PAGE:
Lebanon needs to free its economy from international lenders

International lenders are as responsible for the growing inequality in Lebanon as the country’s own political elite.

Lebanon protests Reuters
Demonstrators protest against corruption and worsening economic conditions in Beirut, Lebanon on September 29, 2019; the banner reads: 'Down with bank control' [File: Mohamed Azakir/Reuters]

More than one million people took to the streets of Lebanon last week in protest against the government’s mishandling of the economy. They continue to occupy the streets, and a mass strike has spread across the country. The protesters are calling for the resignation of the entire government.

Among the revolutionary slogans being chanted by the protesters is: “All of them means all of them.” It reflects the widespread belief that no political leader is innocent and every single one needs to be held accountable. But if the Lebanese want to hold to account all those responsible for the country’s problems, they would also need to take on “international lenders”.

On Monday, Prime Minister Saad Hariri proposed a wide set of financial reforms in an effort, at least in part, to appease the protesters. People outright rejected the prime minister’s proposal because they have been listening to the same promises of reform for 30 years and in the past similar efforts have only made the political elite richer and income inequality greater. 

Currently, as Lydia Assouad of Carnegie Endowment puts it, “The richest 0.1 percent of the population – around 3,000 individuals, among them a large part of the political class – earns 10 percent of total national income, which is what the bottom 50 percent of the population earns.” Protesters know that no reform package put forward by the current political establishment can succeed in fixing the root causes of this vast inequality.

The protesters’ snub of his reform package, however, is likely not a major concern for Hariri. The prime minister’s main goal in announcing the reform agenda, as he himself admitted, was to appease “international lenders”. Hariri was trying to convince them to unlock billions pledged at a donor conference in Paris last April.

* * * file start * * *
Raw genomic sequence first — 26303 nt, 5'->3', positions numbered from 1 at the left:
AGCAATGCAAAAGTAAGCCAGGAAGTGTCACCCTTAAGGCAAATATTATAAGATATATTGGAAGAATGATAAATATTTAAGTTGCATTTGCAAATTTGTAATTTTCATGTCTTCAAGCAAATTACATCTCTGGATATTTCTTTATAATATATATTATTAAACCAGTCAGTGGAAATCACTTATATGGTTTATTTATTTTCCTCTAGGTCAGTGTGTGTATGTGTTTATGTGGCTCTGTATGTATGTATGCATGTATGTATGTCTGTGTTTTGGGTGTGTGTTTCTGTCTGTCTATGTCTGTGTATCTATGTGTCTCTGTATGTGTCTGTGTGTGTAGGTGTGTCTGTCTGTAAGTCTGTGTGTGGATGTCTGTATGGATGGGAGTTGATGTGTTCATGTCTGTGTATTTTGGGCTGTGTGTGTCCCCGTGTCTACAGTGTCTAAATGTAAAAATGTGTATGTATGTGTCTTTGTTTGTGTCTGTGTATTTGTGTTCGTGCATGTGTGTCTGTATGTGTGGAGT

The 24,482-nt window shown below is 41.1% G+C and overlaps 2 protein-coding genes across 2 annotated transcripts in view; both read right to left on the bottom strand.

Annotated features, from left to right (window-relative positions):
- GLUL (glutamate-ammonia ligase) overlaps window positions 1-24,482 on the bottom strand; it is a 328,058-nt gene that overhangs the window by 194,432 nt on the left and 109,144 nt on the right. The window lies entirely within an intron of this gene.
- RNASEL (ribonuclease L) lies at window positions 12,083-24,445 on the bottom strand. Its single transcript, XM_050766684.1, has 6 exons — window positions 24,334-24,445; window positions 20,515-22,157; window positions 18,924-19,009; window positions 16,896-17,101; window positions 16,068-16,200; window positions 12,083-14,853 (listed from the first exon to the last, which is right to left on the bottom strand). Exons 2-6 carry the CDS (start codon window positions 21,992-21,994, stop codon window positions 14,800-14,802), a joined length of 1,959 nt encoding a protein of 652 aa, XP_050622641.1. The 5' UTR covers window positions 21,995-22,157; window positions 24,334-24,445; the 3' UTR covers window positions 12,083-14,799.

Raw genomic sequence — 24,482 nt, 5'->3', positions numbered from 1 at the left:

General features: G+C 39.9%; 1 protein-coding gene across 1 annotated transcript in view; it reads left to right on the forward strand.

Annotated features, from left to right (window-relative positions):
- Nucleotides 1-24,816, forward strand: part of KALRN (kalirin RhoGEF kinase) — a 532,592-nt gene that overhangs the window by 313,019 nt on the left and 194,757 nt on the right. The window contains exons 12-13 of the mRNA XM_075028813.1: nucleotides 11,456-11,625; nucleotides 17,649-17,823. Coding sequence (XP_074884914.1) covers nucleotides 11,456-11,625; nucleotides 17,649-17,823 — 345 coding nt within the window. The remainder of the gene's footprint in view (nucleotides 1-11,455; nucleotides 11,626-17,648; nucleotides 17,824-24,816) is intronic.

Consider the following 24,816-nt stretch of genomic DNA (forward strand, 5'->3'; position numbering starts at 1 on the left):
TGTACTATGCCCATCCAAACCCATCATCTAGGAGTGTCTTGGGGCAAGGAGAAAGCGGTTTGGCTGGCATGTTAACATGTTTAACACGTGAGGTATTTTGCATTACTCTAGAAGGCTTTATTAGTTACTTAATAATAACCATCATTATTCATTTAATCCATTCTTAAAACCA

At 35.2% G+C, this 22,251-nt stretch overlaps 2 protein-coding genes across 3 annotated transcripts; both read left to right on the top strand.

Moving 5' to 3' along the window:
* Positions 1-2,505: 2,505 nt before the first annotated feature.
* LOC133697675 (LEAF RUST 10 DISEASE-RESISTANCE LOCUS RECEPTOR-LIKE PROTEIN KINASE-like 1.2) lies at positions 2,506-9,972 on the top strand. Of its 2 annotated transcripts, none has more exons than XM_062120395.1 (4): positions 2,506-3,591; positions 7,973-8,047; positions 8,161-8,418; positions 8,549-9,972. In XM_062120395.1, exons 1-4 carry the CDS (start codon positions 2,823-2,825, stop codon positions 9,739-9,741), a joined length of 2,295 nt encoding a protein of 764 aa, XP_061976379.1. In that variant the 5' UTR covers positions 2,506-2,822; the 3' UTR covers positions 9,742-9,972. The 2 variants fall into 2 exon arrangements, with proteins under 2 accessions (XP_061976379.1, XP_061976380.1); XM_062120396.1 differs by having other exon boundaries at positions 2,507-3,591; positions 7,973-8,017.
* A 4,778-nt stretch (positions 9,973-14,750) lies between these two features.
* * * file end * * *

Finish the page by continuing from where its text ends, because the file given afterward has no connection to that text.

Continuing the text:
At that donor conference, the Conference for Economic Development and Reform through Enterprise (CEDRE), a mix of international institutions and countries such as France, Germany and Saudi Arabia pledged to give Lebanon $11bn in loans and grants, but only if it implements certain reforms. The conditions that are tied to the money include a commitment to direct $7bn towards privatising government assets and common property as well as austerity measures such as raising taxes, cutting public sector wages and reducing social services.

The main problem with the CEDRE proposal is that it gives international lenders, especially France and the World Bank, a significant amount of power over political and economic life in Lebanon.

In March 2019, Hariri met with French President Emmanuel Macron and agreed to a binding “roadmap” on how to implement CEDRE conditions. France has taken the lead in monitoring the reforms in Lebanon and, along with all other donors, it retains the ability to withhold funds at any point. As a result, Lebanon’s economic agenda is now focused on three things: austerity, foreign investment and privatisation.

As we have seen all over the world, these types of economic policies are destructive and do not reduce income equality or lift the masses out of poverty. But the people in Lebanon have other options.

The ongoing uprising reflects the Lebanese people’s desire to regain the power to control their own lives. Regardless of who leads Lebanon after this uprising, if CEDRE loans and conditions remain, Lebanon’s political and economic future will still be under the control of international lenders. It is like an invisible chain that restrains the possibility for real change. This past Tuesday, for example, France told Lebanon that it was obliged to stay on the agreed course despite the unprecedented popular uprising.